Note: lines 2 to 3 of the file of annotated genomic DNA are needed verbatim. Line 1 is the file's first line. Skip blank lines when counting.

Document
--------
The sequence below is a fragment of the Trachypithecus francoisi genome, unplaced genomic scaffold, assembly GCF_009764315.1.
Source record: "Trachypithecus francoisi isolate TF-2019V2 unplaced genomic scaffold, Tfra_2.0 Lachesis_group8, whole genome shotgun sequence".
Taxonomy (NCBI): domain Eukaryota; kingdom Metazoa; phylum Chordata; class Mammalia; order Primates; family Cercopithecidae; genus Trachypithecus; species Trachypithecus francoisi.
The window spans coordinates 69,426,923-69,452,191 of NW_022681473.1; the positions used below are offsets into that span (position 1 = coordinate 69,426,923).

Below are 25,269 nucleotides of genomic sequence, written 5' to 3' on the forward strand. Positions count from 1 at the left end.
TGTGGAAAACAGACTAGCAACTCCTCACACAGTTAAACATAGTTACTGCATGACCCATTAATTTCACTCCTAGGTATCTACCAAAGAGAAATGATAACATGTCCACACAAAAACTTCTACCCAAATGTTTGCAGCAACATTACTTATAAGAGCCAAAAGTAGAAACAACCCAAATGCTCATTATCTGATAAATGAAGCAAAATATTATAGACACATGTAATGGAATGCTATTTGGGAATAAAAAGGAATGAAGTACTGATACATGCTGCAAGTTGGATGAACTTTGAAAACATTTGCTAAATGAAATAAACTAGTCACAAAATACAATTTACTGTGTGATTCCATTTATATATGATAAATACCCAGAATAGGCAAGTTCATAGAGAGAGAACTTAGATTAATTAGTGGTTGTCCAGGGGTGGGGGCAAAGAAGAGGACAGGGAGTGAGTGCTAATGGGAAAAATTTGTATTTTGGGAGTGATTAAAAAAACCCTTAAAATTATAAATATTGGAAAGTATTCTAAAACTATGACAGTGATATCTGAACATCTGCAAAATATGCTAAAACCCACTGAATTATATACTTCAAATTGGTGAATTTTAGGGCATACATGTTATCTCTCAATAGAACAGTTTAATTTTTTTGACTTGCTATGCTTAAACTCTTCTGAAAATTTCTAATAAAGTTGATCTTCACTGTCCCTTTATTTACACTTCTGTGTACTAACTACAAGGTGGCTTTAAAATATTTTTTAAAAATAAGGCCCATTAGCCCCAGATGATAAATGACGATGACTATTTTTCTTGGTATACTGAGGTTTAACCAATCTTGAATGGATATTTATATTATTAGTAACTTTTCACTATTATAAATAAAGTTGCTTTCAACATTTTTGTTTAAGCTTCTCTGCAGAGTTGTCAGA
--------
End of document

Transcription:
Source record: "Trachypithecus francoisi isolate TF-2019V2 unplaced genomic scaffold, Tfra_2.0 Lachesis_group8, whole genome shotgun sequence".
Taxonomy (NCBI): domain Eukaryota; kingdom Metazoa; phylum Chordata; class Mammalia; order Primates; family Cercopithecidae; genus Trachypithecus; species Trachypithecus francoisi.